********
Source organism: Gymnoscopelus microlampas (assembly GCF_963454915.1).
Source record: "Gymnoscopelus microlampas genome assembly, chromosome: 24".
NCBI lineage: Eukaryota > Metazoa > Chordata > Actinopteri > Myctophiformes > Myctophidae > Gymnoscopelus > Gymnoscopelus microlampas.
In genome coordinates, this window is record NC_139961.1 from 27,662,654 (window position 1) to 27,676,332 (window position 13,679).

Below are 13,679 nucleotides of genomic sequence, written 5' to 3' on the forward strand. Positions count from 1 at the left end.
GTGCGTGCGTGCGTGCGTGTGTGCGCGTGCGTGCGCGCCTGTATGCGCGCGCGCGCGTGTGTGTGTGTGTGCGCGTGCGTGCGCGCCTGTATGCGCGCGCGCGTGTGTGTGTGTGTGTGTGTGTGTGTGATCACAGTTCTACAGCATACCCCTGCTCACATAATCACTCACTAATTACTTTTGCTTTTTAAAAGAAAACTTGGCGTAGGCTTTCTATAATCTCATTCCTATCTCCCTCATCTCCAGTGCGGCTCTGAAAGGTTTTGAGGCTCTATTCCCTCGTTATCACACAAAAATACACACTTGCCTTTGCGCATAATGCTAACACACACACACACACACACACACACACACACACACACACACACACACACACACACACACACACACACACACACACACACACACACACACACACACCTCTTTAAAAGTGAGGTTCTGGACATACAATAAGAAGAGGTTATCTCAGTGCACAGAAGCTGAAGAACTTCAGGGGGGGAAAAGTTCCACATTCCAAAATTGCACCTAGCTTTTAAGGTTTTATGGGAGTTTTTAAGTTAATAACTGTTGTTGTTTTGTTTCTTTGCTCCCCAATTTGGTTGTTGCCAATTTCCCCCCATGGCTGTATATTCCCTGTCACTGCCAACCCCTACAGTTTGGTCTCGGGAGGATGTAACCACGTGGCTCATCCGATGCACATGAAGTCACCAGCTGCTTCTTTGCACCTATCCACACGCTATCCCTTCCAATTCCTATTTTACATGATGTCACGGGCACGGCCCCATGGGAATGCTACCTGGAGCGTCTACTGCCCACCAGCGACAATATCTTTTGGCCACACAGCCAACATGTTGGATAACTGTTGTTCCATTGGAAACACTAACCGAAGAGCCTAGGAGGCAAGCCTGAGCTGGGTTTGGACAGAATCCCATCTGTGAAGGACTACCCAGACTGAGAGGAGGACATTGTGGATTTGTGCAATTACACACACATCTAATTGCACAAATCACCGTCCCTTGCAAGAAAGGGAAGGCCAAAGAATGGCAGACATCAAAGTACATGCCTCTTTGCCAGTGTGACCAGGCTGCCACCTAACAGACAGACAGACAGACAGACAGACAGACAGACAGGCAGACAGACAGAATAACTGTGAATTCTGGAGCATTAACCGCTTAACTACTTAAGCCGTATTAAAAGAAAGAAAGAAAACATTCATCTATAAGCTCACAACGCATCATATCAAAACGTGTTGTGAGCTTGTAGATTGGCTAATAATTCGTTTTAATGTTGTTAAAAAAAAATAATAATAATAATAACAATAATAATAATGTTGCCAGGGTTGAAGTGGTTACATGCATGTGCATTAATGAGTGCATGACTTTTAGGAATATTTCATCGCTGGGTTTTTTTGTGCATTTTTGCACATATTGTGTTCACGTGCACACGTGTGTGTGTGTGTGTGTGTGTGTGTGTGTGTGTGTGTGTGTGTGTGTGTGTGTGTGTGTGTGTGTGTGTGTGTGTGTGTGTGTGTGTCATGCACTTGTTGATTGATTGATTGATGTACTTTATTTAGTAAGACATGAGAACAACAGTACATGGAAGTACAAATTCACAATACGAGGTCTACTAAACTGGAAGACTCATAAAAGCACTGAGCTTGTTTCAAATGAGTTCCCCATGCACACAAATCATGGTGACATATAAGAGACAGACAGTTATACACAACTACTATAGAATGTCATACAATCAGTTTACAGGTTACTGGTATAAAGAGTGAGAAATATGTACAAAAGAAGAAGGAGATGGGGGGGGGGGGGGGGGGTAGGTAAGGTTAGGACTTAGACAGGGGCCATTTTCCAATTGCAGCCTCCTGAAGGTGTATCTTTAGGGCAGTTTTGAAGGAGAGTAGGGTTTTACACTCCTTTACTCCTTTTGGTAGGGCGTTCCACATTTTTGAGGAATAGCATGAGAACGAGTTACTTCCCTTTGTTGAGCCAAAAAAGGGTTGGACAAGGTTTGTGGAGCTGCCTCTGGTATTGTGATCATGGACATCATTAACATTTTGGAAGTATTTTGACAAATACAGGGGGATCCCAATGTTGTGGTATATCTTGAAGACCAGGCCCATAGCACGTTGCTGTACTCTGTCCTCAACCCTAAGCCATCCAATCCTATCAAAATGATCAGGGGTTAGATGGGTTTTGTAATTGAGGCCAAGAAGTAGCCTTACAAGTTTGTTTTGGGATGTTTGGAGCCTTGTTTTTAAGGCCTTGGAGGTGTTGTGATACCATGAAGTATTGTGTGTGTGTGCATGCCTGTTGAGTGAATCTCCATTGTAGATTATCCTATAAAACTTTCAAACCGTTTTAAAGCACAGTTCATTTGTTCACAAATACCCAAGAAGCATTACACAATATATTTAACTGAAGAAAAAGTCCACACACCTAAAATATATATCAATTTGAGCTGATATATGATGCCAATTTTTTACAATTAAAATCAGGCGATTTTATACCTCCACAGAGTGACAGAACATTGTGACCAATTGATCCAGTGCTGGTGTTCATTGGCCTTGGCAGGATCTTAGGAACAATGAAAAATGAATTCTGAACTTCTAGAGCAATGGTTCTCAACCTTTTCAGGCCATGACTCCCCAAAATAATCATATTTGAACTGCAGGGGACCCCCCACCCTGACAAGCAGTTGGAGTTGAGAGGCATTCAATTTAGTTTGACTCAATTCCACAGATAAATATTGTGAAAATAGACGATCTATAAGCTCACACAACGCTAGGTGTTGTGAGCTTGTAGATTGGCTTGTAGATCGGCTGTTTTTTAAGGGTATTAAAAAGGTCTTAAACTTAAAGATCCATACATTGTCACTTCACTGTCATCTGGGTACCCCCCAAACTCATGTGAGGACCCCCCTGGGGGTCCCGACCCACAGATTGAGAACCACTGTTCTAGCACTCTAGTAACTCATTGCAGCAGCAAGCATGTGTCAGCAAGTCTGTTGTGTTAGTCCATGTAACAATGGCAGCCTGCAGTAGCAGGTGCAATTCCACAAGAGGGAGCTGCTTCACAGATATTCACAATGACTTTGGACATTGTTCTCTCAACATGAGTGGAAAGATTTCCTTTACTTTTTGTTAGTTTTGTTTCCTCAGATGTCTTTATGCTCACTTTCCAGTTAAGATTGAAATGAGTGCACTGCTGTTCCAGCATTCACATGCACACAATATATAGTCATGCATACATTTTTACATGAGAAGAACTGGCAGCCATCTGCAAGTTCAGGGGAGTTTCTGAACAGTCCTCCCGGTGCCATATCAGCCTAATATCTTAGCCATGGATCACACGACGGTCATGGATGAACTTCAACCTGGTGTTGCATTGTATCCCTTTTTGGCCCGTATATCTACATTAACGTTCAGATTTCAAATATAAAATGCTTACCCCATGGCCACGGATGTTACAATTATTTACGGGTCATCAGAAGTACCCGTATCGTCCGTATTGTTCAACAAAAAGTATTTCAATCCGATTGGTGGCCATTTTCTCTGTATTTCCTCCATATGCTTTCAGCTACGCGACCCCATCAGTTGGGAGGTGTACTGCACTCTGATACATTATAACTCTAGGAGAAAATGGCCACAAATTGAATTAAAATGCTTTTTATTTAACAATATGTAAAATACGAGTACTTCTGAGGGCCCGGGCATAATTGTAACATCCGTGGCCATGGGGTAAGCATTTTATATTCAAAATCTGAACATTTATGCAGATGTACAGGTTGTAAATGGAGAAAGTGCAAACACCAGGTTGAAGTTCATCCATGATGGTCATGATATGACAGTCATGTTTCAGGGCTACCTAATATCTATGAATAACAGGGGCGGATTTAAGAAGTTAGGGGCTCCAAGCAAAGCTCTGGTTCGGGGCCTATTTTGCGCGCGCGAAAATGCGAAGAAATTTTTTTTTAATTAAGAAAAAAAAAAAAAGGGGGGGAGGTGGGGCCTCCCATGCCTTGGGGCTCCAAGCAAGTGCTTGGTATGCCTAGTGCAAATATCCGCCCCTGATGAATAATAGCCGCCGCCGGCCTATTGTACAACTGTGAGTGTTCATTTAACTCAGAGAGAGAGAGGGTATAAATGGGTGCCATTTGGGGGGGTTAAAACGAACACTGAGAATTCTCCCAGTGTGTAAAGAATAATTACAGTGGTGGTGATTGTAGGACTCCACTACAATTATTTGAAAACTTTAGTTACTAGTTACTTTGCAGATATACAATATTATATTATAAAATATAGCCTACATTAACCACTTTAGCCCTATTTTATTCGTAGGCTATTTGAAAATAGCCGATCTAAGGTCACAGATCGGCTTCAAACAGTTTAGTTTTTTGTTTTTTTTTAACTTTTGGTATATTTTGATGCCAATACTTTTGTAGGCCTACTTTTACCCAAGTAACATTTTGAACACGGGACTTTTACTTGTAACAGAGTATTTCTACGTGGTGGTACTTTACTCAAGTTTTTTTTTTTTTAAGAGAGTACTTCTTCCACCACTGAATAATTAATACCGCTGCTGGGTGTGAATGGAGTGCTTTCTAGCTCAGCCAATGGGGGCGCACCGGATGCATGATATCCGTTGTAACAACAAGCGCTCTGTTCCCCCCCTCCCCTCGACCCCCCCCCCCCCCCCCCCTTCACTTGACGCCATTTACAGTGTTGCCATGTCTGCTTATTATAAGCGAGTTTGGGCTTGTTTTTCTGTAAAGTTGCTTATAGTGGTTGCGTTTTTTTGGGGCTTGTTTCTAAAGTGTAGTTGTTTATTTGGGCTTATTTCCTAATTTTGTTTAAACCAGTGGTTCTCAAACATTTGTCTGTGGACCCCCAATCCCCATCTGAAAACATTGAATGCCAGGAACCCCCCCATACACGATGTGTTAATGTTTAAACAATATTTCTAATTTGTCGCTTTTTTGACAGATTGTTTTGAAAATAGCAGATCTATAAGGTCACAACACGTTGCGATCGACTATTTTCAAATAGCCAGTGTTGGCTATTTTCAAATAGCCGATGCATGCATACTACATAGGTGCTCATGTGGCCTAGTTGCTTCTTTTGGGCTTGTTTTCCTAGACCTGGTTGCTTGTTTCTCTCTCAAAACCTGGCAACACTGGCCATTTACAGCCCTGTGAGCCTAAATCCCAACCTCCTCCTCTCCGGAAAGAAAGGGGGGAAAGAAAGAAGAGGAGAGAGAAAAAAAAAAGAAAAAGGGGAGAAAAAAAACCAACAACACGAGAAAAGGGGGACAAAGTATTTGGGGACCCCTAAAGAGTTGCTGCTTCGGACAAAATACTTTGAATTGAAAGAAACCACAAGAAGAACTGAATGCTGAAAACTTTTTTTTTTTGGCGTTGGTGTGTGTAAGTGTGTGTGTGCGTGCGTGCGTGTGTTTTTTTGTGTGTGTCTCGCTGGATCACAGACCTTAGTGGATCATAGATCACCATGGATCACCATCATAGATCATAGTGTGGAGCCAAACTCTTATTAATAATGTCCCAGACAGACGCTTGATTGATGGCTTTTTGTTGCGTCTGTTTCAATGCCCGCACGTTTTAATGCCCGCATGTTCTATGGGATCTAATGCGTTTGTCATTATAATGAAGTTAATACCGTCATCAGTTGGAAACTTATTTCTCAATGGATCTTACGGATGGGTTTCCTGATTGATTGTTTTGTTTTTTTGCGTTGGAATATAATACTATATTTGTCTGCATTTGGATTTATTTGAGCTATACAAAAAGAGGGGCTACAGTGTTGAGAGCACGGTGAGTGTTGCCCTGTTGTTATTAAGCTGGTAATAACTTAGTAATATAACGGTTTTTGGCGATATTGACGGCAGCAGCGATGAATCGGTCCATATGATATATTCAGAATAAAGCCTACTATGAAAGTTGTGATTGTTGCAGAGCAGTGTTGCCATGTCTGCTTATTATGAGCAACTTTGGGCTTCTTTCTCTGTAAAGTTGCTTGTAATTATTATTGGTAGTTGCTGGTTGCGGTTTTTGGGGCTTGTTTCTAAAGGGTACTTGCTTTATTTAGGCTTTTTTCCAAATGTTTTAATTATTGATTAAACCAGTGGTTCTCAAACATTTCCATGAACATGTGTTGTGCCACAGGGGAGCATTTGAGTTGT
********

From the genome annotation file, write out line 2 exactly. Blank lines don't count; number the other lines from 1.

Source record: "Gymnoscopelus microlampas genome assembly, chromosome: 24".